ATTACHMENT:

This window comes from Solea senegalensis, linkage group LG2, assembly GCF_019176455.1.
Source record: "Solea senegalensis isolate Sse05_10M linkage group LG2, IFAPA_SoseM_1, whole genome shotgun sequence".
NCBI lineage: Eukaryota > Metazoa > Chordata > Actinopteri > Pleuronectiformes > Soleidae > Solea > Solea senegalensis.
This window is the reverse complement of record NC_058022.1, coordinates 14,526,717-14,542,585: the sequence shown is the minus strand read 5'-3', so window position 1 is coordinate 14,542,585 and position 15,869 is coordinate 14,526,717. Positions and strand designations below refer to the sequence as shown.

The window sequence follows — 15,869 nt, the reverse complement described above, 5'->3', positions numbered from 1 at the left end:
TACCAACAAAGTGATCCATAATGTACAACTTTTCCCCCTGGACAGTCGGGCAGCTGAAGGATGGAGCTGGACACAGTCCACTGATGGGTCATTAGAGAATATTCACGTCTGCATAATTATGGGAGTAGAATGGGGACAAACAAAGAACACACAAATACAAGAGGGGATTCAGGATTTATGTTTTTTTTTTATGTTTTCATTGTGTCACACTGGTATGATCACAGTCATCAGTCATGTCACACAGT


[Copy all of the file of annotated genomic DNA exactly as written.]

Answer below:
This window comes from Solea senegalensis, linkage group LG2, assembly GCF_019176455.1.
Source record: "Solea senegalensis isolate Sse05_10M linkage group LG2, IFAPA_SoseM_1, whole genome shotgun sequence".
NCBI lineage: Eukaryota > Metazoa > Chordata > Actinopteri > Pleuronectiformes > Soleidae > Solea > Solea senegalensis.
This window is the reverse complement of record NC_058022.1, coordinates 14,526,717-14,542,585: the sequence shown is the minus strand read 5'-3', so window position 1 is coordinate 14,542,585 and position 15,869 is coordinate 14,526,717. Positions and strand designations below refer to the sequence as shown.

The window sequence follows — 15,869 nt, the reverse complement described above, 5'->3', positions numbered from 1 at the left end:
TACCAACAAAGTGATCCATAATGTACAACTTTTCCCCCTGGACAGTCGGGCAGCTGAAGGATGGAGCTGGACACAGTCCACTGATGGGTCATTAGAGAATATTCACGTCTGCATAATTATGGGAGTAGAATGGGGACAAACAAAGAACACACAAATACAAGAGGGGATTCAGGATTTATGTTTTTTTTTTATGTTTTCATTGTGTCACACTGGTATGATCACAGTCATCAGTCATGTCACACAGT